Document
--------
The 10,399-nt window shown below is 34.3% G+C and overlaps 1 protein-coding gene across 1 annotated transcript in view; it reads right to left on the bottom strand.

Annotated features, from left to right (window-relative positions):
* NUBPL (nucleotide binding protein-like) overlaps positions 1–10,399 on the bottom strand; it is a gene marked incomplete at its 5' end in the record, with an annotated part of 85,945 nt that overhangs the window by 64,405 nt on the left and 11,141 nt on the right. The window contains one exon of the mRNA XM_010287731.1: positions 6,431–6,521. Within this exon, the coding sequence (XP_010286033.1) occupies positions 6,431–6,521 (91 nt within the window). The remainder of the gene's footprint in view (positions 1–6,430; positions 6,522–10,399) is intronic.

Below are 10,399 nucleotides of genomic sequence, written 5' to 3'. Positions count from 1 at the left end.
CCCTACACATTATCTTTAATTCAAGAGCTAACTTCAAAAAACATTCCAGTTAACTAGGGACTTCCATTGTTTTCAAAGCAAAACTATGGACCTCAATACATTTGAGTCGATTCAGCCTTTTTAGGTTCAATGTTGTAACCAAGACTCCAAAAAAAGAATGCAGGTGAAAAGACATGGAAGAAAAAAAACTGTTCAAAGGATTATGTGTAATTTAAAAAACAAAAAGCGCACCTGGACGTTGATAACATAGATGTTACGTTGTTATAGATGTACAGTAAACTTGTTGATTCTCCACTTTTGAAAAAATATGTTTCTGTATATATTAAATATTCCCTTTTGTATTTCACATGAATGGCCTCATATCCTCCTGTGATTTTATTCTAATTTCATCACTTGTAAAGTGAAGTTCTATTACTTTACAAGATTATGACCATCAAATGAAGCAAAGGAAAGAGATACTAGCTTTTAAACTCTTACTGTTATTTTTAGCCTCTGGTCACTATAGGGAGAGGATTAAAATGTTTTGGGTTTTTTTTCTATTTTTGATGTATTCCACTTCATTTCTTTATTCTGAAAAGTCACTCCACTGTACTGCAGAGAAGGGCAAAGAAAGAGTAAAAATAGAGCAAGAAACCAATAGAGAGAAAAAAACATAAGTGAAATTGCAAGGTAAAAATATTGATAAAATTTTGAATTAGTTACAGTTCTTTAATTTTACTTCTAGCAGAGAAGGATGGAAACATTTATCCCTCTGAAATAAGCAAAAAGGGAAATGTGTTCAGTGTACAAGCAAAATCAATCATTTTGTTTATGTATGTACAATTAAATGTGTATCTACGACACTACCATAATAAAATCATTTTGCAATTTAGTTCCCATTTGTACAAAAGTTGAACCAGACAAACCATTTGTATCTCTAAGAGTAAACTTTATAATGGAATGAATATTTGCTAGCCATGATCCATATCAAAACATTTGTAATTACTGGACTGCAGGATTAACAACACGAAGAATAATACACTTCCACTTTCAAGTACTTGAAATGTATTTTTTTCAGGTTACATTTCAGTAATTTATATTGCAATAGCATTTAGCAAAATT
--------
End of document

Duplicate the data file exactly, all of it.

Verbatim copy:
The 10,399-nt window shown below is 34.3% G+C and overlaps 1 protein-coding gene across 1 annotated transcript in view; it reads right to left on the bottom strand.

Annotated features, from left to right (window-relative positions):
* NUBPL (nucleotide binding protein-like) overlaps positions 1–10,399 on the bottom strand; it is a gene marked incomplete at its 5' end in the record, with an annotated part of 85,945 nt that overhangs the window by 64,405 nt on the left and 11,141 nt on the right. The window contains one exon of the mRNA XM_010287731.1: positions 6,431–6,521. Within this exon, the coding sequence (XP_010286033.1) occupies positions 6,431–6,521 (91 nt within the window). The remainder of the gene's footprint in view (positions 1–6,430; positions 6,522–10,399) is intronic.

Below are 10,399 nucleotides of genomic sequence, written 5' to 3'. Positions count from 1 at the left end.
CCCTACACATTATCTTTAATTCAAGAGCTAACTTCAAAAAACATTCCAGTTAACTAGGGACTTCCATTGTTTTCAAAGCAAAACTATGGACCTCAATACATTTGAGTCGATTCAGCCTTTTTAGGTTCAATGTTGTAACCAAGACTCCAAAAAAAGAATGCAGGTGAAAAGACATGGAAGAAAAAAAACTGTTCAAAGGATTATGTGTAATTTAAAAAACAAAAAGCGCACCTGGACGTTGATAACATAGATGTTACGTTGTTATAGATGTACAGTAAACTTGTTGATTCTCCACTTTTGAAAAAATATGTTTCTGTATATATTAAATATTCCCTTTTGTATTTCACATGAATGGCCTCATATCCTCCTGTGATTTTATTCTAATTTCATCACTTGTAAAGTGAAGTTCTATTACTTTACAAGATTATGACCATCAAATGAAGCAAAGGAAAGAGATACTAGCTTTTAAACTCTTACTGTTATTTTTAGCCTCTGGTCACTATAGGGAGAGGATTAAAATGTTTTGGGTTTTTTTTCTATTTTTGATGTATTCCACTTCATTTCTTTATTCTGAAAAGTCACTCCACTGTACTGCAGAGAAGGGCAAAGAAAGAGTAAAAATAGAGCAAGAAACCAATAGAGAGAAAAAAACATAAGTGAAATTGCAAGGTAAAAATATTGATAAAATTTTGAATTAGTTACAGTTCTTTAATTTTACTTCTAGCAGAGAAGGATGGAAACATTTATCCCTCTGAAATAAGCAAAAAGGGAAATGTGTTCAGTGTACAAGCAAAATCAATCATTTTGTTTATGTATGTACAATTAAATGTGTATCTACGACACTACCATAATAAAATCATTTTGCAATTTAGTTCCCATTTGTACAAAAGTTGAACCAGACAAACCATTTGTATCTCTAAGAGTAAACTTTATAATGGAATGAATATTTGCTAGCCATGATCCATATCAAAACATTTGTAATTACTGGACTGCAGGATTAACAACACGAAGAATAATACACTTCCACTTTCAAGTACTTGAAATGTATTTTTTTCAGGTTACATTTCAGTAATTTATATTGCAATAGCATTTAGCAAAATT